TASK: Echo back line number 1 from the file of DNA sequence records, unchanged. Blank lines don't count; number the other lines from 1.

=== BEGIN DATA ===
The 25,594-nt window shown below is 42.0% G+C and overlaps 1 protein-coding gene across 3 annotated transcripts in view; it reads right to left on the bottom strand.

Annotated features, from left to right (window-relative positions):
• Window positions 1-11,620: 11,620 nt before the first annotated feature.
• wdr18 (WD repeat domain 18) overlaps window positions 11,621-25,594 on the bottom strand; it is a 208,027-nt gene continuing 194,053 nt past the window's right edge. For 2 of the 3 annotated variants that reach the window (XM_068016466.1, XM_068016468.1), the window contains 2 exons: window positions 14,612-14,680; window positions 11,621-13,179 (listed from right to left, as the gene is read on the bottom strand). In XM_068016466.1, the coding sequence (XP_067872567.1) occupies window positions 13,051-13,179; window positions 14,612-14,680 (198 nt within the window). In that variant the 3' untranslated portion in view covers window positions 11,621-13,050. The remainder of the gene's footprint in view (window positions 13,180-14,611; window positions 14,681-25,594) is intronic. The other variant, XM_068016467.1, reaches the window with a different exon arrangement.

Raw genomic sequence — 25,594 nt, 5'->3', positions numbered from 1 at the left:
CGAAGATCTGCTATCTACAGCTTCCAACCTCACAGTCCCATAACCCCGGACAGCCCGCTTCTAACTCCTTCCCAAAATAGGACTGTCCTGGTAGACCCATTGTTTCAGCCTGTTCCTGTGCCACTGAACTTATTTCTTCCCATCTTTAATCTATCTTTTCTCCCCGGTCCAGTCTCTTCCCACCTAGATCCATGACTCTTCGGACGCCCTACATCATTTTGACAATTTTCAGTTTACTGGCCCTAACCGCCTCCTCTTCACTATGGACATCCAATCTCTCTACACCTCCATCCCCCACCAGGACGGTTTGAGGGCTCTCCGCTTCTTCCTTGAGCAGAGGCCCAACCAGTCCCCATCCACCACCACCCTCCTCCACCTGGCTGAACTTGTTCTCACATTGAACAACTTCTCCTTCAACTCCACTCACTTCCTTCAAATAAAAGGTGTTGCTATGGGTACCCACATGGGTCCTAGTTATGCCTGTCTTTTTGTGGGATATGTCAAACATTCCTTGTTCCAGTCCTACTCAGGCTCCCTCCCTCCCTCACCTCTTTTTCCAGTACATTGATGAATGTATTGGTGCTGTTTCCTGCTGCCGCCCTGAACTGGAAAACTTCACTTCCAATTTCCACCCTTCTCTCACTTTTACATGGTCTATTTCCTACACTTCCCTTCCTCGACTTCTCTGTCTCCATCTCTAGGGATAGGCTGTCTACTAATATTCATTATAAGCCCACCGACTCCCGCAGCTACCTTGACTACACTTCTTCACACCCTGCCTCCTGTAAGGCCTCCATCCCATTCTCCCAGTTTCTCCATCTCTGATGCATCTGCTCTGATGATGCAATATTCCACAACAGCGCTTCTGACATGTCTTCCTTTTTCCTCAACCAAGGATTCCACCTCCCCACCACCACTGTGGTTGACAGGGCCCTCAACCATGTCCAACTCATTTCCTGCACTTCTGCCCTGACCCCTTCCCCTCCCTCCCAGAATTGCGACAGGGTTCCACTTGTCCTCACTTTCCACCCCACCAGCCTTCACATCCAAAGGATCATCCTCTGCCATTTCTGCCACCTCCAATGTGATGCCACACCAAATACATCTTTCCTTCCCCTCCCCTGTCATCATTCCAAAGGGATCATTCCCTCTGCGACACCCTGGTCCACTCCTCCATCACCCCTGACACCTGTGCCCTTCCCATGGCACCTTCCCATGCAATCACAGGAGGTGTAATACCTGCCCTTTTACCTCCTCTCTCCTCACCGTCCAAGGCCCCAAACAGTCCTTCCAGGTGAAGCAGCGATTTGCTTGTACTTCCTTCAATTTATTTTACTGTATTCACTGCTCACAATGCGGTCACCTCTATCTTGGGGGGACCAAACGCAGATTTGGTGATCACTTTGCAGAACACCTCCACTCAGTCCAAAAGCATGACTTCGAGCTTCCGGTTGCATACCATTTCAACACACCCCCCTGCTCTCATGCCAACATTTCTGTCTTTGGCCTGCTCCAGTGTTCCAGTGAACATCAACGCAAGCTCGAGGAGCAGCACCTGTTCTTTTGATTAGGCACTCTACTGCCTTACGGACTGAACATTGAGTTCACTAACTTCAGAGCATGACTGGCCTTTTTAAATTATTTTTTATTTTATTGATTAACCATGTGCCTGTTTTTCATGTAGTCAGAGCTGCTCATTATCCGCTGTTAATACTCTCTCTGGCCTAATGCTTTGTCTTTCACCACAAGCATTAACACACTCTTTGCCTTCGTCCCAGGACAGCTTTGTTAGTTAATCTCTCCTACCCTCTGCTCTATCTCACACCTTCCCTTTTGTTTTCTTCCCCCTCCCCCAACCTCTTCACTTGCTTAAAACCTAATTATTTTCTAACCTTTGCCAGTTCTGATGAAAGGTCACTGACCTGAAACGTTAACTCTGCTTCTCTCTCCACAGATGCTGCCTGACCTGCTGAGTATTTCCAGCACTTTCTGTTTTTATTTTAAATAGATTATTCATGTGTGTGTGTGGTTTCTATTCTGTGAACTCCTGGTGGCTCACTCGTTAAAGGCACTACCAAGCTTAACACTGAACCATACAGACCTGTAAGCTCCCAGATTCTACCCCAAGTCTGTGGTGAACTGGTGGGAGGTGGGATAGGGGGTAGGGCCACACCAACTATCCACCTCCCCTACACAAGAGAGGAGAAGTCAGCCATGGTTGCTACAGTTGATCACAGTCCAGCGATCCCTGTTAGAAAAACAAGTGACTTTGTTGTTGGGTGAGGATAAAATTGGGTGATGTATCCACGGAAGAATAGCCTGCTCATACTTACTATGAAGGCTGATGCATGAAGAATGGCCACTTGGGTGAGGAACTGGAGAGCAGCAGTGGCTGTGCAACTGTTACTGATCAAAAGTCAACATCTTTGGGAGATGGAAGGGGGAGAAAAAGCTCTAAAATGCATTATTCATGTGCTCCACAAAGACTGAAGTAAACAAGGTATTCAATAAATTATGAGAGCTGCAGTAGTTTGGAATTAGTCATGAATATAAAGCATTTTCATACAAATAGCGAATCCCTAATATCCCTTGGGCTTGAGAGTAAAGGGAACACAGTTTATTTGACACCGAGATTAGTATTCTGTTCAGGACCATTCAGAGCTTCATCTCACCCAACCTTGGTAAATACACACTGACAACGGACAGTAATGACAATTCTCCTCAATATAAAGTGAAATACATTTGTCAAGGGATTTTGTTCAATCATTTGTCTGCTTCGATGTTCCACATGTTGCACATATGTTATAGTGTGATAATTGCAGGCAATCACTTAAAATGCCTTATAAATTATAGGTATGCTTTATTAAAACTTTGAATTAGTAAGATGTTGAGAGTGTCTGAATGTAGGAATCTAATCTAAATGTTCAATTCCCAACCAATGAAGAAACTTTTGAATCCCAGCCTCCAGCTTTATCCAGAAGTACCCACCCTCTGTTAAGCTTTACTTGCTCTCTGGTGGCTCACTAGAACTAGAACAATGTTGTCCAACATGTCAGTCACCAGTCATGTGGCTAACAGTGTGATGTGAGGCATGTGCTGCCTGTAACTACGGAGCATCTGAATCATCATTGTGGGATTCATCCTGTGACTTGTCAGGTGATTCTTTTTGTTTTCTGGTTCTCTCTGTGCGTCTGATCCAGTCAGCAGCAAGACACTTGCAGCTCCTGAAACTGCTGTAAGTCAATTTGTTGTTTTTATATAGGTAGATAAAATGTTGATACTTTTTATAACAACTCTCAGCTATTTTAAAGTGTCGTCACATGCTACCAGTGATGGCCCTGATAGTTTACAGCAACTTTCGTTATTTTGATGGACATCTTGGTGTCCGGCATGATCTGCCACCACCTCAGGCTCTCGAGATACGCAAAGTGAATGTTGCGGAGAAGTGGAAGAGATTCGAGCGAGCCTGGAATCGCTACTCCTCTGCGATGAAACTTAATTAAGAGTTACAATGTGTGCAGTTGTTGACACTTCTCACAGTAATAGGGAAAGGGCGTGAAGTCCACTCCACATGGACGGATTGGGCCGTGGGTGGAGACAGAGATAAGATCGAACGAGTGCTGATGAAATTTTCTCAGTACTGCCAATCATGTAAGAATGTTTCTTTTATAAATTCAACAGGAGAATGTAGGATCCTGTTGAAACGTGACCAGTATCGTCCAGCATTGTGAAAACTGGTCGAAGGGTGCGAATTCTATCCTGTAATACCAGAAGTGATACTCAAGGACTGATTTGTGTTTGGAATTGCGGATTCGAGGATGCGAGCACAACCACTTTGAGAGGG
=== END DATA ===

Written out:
The 25,594-nt window shown below is 42.0% G+C and overlaps 1 protein-coding gene across 3 annotated transcripts in view; it reads right to left on the bottom strand.